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EF: What is your strategy for 2023?
IW: Novo Nordisk has had an exceptional year, with significant growth in almost all market segments. It is an opportune moment to be present as we engage in extensive discussions about patient and medical journeys, a vital aspect of our strategy.
Our objective to drive change towards a healthier society through innovative treatments for chronic diseases, such as diabetes and obesity, has been reinforced by the past year's events, making us even more determined. We are delighted to have reached over 4.3 million patients in Brazil in 2022 with Novo treatments and are committed to fulfilling our purpose. We have shifted our focus from a product-centric approach to a patient-centric approach. Our entire strategy centers on problem-solving and improving journeys for patients and medical professionals. Medical education is one of our company's key pillars. We continually seek innovative solutions through collaboration with stakeholders using data and technology to strengthen relationships and promote an even more patient-centered outcome.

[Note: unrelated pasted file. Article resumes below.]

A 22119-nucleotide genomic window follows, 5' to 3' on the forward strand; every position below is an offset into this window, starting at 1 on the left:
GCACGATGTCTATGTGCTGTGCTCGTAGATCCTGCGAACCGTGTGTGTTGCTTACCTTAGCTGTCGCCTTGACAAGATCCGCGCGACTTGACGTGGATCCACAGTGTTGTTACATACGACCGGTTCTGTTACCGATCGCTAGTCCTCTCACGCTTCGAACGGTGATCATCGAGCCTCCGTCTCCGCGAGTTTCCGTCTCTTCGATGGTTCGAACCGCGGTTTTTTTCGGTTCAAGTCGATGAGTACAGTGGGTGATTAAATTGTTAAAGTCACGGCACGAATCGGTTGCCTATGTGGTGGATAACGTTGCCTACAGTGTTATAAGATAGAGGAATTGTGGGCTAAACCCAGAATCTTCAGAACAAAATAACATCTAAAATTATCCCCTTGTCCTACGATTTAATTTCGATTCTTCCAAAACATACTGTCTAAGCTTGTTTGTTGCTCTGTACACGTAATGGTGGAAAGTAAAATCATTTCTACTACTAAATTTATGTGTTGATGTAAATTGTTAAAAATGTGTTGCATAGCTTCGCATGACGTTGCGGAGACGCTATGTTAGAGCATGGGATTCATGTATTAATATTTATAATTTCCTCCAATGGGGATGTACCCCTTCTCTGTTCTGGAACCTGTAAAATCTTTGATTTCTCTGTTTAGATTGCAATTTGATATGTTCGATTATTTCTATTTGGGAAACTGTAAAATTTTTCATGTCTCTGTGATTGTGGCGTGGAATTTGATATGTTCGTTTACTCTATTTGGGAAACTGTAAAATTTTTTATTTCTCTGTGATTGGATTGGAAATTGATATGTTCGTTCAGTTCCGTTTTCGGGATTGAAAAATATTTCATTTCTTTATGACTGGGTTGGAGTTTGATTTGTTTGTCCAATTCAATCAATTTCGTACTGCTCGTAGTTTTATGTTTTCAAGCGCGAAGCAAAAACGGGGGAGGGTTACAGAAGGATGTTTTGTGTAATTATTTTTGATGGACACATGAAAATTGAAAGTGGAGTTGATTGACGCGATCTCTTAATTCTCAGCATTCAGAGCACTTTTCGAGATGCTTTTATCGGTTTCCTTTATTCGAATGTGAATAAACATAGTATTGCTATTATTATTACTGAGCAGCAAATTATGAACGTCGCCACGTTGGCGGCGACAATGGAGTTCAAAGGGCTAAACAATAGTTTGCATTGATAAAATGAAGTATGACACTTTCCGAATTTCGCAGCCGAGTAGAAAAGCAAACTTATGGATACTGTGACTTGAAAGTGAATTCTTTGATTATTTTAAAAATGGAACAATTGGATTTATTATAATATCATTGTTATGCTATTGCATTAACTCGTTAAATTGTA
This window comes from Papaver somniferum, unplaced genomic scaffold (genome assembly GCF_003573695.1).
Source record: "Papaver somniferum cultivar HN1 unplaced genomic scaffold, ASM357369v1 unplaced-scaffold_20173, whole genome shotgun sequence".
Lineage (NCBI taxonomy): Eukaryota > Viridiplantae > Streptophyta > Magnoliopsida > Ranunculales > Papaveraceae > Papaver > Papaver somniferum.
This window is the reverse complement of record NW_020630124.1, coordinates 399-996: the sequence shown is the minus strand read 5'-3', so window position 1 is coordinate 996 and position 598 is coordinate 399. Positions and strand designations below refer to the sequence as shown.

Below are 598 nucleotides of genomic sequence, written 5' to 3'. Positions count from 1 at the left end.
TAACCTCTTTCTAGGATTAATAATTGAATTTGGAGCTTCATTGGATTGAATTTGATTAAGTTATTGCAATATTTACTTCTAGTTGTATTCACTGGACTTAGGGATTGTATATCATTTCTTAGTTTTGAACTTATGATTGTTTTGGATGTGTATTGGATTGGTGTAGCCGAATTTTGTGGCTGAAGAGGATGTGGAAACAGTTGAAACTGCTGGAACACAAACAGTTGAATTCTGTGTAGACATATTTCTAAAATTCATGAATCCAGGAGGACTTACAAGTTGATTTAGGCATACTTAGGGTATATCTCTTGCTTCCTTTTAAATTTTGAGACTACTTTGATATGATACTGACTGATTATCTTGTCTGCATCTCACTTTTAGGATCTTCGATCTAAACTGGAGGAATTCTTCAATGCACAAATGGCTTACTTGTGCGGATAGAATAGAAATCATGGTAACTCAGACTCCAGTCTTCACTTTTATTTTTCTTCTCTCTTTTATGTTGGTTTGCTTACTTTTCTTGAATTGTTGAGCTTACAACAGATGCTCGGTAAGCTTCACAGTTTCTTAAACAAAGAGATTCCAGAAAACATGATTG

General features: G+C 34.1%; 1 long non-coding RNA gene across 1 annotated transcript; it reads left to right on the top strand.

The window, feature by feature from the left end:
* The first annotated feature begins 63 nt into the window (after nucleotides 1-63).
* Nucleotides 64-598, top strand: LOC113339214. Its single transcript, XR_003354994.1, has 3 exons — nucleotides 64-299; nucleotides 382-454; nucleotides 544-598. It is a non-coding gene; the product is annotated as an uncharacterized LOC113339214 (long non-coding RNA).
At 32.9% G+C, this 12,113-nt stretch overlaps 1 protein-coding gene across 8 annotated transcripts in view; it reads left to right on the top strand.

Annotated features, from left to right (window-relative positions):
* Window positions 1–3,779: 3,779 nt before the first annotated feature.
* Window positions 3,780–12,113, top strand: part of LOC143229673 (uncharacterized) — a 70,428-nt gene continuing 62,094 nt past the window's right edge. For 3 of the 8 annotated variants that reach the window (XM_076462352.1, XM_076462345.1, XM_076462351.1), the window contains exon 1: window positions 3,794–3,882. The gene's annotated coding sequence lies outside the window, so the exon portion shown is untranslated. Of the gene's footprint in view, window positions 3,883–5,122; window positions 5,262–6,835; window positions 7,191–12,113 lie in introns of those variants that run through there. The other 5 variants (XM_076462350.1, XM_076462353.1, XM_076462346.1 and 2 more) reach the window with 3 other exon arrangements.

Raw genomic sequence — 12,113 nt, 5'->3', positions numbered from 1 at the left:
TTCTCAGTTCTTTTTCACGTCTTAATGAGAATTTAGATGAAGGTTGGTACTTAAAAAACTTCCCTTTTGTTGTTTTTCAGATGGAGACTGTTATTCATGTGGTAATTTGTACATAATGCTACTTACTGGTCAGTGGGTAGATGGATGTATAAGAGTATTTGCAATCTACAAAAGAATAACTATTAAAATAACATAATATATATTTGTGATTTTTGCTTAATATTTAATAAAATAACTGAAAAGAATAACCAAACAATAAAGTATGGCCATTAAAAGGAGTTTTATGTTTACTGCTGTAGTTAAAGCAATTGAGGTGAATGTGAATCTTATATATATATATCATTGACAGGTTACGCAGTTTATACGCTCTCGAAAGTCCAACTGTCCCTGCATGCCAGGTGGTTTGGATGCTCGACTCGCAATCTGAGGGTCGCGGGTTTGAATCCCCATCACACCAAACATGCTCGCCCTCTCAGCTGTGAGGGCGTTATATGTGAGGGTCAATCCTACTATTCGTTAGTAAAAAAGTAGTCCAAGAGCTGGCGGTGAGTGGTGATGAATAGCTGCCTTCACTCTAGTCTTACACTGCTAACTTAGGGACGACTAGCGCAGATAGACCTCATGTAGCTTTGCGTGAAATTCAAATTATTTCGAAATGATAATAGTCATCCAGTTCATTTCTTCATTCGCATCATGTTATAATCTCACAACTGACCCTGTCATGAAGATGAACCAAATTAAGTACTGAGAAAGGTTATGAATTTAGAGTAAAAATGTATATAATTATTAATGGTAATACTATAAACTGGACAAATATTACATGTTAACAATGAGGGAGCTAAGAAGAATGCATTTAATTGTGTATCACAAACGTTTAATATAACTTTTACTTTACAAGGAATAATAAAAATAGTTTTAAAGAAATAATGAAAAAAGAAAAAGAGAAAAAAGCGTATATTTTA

We have two noteworthy outcomes that have emerged from our efforts. Firstly, we have developed a digital education platform called Novo Nordisk Academy. It offers the most updated and curated content for doctors and health professionals to enhance their knowledge and better treat their patients. This platform has been a critical achievement in our medical journey. Secondly, we have a patient support program in Brazil called Novo Dia, which provides discounts for treatments and offers support from nutritionists, personal trainers, and specialists. The program ensures that patients, especially those diagnosed with chronic diseases like type 2 diabetes and obesity, are accompanied in their journey toward a healthier life. We ensure that quality of life is possible despite their medical condition.